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Long Point Notations
Qualité quand ça marche: 2.0
Consistance des Vagues: 3.0
Niveau de Difficulté: 3.0
Foule a l'Eau: 4.0

Général: 3.0

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Surf Report Feed

Statistiques de Houle pour Long Point, Mars: Toutes Houles – Tous Vents

The graph illustrates the combination of swells directed at Long Point through an average March. It is based on 2716 NWW3 model predictions since 2007 (values every 3 hours). The wave model does not forecast wind or surf right at the coastline so we have chosen the optimum grid node based on what we know about Long Point. In this particular case the best grid node is 33 km away (21 miles).

The rose diagram describes the distribution of swell sizes and directions, while the graph at the bottom shows the same thing but lacks direction information. Five colours represent increasing wave sizes. Very small swells of less than 0.5m (1.5 feet) high are shown in blue. These were forecast only 31% of the time. Green and yellow represent increasing swell sizes and largest swells greater than >3m (>10ft) are shown in red. In each graph, the area of any colour is proportional to how frequently that size swell was forecast.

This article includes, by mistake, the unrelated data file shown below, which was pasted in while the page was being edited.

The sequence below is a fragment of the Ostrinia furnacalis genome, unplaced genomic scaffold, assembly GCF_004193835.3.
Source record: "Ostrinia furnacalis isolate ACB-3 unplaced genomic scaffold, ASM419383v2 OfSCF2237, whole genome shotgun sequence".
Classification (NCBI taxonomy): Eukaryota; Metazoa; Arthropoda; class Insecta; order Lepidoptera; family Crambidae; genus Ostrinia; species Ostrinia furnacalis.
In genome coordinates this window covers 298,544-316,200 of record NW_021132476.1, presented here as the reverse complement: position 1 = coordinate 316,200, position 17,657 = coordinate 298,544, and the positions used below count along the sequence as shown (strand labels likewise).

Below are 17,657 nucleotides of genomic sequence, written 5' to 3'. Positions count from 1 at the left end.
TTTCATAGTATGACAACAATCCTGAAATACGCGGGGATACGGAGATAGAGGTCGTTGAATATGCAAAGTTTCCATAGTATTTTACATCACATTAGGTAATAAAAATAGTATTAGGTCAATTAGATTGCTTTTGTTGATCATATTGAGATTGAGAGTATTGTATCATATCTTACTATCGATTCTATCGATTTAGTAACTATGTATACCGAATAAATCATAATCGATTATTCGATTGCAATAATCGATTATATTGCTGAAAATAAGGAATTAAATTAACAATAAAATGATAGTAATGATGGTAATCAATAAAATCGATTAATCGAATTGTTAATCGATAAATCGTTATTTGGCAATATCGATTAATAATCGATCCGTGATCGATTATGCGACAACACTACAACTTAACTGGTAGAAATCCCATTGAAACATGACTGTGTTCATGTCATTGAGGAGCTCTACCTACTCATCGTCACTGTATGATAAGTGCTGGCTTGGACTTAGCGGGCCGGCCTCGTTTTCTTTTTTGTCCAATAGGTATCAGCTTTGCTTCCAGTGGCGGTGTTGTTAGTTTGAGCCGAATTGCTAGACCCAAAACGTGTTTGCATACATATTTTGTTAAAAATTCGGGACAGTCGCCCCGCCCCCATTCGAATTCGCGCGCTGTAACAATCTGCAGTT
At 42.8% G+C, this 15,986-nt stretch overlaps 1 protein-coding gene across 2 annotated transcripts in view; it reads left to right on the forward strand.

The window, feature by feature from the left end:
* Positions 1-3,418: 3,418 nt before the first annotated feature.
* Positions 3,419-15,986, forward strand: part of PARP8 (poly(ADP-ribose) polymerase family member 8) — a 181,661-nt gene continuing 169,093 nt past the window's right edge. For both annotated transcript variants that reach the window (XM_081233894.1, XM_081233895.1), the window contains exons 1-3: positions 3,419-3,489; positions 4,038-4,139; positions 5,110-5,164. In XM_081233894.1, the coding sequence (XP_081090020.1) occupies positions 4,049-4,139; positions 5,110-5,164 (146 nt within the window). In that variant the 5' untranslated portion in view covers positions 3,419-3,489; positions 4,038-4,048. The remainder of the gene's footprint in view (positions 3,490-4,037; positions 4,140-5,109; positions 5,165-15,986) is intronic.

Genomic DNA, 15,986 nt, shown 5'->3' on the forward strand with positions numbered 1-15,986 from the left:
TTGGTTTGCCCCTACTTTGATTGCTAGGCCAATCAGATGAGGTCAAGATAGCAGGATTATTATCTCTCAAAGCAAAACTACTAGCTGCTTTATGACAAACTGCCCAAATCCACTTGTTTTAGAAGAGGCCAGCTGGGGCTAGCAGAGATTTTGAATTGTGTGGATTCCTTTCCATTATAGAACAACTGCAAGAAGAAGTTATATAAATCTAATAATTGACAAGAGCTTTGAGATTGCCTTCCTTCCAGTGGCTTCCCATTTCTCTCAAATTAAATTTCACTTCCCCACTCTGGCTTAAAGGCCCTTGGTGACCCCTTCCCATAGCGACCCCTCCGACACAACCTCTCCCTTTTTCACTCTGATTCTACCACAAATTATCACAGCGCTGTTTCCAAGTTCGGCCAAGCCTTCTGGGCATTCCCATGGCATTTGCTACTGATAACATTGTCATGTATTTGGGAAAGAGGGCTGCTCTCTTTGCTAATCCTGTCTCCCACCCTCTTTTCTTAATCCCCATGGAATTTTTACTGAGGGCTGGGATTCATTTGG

The diagram suggests that the most common swell direction, shown by the largest spokes, was S, whereas the the most common wind blows from the NW. Because the wave model grid is away from the coast, sometimes a strong offshore wind blows largest waves away from Long Point and out to sea. We group these with the no surf category of the bar chart. To keep it simple we don't show these in the rose plot. Because wind determines whether or not waves are surfable at Long Point, you can view an alternative image that shows only the swells that were forecast to coincide with glassy or offshore wind conditions. In a typical March, swells large enough to cause good for surfing waves at Long Point run for about 49% of the time.

IMPORTANT: Beta version feature! Swell heights are open water values from NWW3. There is no attempt to model near-shore effects. Coastal wave heights will generally be less, especially if the break does not have unobstructed exposure to the open ocean.